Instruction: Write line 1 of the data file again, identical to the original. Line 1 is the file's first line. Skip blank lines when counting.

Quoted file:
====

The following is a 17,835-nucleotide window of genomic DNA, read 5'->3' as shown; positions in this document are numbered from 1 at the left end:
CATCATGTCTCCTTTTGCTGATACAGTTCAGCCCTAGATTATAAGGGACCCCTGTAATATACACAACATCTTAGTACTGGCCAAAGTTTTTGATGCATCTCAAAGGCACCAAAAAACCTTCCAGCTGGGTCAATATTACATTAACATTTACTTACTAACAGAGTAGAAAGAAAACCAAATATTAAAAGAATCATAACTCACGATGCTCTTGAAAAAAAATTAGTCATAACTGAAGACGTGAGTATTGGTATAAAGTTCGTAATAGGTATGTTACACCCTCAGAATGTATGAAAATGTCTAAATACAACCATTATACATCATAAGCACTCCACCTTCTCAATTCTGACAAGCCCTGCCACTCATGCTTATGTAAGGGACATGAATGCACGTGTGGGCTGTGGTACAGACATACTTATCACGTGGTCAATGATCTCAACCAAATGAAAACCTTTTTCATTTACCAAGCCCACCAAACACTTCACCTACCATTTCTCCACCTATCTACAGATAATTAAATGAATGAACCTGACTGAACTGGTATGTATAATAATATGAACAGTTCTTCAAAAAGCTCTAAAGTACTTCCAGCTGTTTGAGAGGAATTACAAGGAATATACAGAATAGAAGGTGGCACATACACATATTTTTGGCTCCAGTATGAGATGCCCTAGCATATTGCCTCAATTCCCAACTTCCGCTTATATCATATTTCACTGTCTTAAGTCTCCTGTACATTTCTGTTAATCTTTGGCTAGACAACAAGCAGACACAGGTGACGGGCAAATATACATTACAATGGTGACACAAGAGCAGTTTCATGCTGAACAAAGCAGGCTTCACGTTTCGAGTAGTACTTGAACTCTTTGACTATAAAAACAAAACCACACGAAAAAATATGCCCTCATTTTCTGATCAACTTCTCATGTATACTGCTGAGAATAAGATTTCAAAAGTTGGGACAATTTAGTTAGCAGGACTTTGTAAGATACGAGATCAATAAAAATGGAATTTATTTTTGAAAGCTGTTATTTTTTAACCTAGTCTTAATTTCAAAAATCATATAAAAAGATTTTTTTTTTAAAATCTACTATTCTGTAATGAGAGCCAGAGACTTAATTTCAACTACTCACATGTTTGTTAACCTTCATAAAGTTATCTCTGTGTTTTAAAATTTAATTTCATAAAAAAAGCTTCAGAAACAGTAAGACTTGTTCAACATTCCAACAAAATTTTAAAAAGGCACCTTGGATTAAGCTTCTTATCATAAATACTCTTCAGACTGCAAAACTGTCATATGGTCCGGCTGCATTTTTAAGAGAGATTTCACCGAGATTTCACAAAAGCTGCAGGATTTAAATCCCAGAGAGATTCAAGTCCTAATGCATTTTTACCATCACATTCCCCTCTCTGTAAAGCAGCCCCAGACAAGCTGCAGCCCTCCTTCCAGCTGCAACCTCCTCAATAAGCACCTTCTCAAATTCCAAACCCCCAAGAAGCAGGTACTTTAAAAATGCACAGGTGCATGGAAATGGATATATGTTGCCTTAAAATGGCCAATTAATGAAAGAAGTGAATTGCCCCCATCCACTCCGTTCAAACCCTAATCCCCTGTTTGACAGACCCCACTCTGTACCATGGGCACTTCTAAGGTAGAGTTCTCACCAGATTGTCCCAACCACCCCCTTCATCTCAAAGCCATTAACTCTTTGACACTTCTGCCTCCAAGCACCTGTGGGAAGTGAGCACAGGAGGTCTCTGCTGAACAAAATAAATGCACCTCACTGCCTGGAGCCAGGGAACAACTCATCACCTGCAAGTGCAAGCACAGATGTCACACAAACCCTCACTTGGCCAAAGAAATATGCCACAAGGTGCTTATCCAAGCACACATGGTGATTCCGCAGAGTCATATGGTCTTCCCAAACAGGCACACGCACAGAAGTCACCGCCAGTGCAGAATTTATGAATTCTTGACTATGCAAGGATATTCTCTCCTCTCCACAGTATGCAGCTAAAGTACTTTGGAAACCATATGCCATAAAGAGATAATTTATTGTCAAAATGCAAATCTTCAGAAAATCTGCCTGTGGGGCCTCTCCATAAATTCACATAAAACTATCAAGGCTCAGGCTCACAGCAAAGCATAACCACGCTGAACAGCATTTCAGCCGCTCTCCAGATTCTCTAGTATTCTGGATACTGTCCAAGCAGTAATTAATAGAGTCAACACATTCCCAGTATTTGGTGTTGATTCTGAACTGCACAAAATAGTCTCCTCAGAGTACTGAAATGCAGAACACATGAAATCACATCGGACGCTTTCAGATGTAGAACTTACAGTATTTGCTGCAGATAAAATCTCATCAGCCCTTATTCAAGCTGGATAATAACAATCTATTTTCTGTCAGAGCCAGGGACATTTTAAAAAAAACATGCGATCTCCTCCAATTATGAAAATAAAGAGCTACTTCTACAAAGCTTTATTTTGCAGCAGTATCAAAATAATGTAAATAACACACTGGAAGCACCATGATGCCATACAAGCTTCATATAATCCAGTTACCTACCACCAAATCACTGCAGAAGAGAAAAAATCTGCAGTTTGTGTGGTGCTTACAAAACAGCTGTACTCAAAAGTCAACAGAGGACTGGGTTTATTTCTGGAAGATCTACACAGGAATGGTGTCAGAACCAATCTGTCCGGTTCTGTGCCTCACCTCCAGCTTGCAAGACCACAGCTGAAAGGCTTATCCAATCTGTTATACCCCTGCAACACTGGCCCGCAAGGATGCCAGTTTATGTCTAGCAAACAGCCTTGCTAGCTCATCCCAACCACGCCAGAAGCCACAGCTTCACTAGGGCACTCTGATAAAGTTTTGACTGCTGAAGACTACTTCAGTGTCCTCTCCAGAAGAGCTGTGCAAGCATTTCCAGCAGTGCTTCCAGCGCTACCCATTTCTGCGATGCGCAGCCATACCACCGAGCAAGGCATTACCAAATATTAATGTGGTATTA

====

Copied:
The following is a 17,835-nucleotide window of genomic DNA, read 5'->3' as shown; positions in this document are numbered from 1 at the left end: